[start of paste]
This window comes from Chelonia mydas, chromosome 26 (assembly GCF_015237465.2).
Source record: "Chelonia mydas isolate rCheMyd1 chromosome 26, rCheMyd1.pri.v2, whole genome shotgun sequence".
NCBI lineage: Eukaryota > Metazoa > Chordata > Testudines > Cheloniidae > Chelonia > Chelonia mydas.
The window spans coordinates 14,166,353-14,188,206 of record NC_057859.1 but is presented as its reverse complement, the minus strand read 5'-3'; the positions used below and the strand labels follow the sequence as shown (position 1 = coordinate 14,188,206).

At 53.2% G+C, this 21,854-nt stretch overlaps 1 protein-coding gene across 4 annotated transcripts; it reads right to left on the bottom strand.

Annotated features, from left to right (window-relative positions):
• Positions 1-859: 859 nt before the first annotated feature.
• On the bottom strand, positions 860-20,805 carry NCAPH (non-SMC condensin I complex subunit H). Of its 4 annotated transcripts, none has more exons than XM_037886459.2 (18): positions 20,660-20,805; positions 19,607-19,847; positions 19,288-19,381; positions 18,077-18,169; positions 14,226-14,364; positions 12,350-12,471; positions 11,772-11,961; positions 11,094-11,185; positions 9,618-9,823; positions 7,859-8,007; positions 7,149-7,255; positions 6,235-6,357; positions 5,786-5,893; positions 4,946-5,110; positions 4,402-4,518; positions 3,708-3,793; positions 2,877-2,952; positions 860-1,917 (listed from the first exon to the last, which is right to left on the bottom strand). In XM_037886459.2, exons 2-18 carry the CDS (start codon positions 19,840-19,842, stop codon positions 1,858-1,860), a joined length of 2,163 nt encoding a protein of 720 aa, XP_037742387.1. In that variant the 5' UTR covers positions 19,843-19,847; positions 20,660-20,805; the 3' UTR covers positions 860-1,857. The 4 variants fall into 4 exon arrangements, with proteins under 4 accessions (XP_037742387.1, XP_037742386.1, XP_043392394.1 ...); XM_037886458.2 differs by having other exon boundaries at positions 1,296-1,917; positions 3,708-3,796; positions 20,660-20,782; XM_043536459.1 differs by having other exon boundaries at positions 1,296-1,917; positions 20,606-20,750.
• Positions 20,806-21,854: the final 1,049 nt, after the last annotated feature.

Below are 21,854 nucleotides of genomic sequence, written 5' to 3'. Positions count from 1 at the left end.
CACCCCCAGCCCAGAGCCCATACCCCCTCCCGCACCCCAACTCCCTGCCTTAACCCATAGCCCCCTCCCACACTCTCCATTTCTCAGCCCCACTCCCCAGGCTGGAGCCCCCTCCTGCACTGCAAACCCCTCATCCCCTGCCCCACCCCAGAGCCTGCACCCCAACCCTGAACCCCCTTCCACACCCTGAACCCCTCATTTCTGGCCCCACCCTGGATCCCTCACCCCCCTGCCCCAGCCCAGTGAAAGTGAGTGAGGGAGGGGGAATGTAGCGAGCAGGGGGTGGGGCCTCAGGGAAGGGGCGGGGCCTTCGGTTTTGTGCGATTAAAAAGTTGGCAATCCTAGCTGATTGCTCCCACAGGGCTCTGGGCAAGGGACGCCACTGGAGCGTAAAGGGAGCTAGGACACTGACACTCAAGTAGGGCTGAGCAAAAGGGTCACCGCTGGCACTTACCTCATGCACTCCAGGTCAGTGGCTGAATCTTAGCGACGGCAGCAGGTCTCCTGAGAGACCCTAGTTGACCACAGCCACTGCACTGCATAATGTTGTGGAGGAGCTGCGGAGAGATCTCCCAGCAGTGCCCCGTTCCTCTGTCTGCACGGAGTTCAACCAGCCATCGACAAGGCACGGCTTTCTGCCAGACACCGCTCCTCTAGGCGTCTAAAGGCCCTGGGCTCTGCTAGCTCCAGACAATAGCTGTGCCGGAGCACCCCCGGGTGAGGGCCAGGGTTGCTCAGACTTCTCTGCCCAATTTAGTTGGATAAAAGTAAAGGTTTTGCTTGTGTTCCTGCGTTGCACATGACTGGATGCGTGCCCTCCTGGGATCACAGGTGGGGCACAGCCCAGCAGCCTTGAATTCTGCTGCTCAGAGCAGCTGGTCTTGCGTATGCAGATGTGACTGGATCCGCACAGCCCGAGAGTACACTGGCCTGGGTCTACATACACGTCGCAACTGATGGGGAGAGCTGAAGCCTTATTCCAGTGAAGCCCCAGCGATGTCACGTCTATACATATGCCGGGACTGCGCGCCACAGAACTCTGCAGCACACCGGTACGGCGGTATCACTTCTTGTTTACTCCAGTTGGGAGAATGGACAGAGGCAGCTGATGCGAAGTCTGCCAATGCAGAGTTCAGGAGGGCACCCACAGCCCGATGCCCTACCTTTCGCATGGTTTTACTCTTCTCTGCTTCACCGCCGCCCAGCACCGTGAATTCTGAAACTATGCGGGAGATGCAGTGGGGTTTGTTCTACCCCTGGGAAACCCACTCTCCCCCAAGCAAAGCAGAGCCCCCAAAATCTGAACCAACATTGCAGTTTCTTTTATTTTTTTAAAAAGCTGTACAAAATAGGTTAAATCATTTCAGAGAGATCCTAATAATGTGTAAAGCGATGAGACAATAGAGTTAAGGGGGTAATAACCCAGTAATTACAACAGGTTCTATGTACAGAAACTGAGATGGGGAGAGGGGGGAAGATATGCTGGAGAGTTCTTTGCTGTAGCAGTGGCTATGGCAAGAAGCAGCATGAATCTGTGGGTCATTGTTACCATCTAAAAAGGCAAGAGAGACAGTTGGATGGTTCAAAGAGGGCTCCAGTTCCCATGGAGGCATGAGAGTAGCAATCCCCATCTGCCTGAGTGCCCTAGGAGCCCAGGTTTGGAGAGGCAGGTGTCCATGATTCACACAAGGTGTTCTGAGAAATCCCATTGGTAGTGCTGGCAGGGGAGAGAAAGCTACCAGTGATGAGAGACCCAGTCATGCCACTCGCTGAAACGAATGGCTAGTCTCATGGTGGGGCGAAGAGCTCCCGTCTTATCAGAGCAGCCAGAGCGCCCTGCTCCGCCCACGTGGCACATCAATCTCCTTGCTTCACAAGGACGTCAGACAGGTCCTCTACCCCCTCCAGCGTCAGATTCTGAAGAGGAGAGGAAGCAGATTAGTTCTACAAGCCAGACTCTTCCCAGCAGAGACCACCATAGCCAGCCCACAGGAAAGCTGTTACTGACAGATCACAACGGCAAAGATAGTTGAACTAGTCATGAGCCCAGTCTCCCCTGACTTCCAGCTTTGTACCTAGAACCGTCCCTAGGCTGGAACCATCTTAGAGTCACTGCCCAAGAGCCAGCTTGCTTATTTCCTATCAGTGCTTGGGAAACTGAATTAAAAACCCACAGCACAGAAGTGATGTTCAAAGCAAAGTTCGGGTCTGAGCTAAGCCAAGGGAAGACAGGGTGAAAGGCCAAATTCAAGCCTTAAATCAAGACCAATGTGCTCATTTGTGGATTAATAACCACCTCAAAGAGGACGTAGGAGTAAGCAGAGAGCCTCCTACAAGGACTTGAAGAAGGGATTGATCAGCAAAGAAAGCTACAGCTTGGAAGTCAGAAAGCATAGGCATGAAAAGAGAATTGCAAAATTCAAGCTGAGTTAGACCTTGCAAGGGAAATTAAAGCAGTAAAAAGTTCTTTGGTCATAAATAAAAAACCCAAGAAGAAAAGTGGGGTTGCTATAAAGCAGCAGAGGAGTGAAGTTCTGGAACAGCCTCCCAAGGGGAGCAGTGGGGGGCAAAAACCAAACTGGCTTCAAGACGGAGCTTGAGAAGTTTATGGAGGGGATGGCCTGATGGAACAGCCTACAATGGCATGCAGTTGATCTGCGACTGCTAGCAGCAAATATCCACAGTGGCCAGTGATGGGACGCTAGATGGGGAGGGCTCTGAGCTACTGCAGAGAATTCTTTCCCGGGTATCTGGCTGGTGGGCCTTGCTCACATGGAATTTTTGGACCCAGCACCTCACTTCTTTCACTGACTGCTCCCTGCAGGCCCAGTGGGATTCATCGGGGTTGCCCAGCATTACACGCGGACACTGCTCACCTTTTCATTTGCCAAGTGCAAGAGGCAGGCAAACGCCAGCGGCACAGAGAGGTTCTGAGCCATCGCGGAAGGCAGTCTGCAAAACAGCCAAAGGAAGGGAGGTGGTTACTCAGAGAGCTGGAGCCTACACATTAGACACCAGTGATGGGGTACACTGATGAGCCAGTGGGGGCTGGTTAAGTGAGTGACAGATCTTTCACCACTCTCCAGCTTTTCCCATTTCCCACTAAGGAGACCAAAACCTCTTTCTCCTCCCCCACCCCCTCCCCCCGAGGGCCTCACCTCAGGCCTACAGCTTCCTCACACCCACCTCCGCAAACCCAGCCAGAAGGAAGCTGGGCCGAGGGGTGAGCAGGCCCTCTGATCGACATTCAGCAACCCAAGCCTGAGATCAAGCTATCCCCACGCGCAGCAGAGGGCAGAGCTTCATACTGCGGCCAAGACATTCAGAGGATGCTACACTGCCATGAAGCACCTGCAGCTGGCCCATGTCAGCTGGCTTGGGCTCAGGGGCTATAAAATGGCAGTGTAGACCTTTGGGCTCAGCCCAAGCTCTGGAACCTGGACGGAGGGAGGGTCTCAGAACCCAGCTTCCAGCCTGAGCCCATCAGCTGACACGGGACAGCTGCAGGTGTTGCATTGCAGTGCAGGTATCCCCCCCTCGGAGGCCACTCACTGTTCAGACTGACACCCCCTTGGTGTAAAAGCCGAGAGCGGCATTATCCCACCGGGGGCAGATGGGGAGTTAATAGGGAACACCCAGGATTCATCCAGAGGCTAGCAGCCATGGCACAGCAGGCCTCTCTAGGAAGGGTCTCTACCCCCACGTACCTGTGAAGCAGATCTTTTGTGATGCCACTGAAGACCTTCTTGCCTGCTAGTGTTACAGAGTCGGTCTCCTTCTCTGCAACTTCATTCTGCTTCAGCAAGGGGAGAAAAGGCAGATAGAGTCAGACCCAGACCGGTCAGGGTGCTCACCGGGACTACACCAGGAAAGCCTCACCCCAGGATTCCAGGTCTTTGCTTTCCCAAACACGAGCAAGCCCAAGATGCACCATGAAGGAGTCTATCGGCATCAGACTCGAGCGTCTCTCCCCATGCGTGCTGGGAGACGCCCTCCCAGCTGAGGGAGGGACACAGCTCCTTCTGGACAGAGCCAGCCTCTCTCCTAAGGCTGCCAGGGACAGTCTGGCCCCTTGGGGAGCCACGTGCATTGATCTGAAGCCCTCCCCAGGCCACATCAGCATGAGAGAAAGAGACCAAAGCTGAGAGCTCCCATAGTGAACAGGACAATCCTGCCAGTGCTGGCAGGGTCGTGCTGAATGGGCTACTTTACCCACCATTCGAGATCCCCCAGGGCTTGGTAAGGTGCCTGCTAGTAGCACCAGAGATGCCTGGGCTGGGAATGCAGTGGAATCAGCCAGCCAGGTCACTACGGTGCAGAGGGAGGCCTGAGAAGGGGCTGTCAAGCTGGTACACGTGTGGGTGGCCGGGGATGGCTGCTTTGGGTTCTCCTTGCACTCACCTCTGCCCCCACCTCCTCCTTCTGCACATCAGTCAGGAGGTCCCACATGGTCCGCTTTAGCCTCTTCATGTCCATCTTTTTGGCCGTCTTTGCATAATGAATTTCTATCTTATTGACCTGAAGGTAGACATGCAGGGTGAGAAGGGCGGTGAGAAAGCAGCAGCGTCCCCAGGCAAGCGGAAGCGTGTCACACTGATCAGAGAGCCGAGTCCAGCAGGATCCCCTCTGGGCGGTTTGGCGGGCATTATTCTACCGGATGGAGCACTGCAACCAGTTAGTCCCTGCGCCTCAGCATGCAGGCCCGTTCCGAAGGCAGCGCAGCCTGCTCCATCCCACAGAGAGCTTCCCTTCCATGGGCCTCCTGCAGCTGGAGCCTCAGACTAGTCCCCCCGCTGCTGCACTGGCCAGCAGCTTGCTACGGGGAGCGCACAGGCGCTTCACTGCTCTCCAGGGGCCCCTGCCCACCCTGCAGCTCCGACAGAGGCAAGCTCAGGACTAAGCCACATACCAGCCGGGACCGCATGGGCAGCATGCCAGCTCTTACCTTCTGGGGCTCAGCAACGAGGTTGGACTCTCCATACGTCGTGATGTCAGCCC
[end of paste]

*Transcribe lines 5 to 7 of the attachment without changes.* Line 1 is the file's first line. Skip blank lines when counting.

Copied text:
At 53.2% G+C, this 21,854-nt stretch overlaps 1 protein-coding gene across 4 annotated transcripts; it reads right to left on the bottom strand.

Annotated features, from left to right (window-relative positions):
• Positions 1-859: 859 nt before the first annotated feature.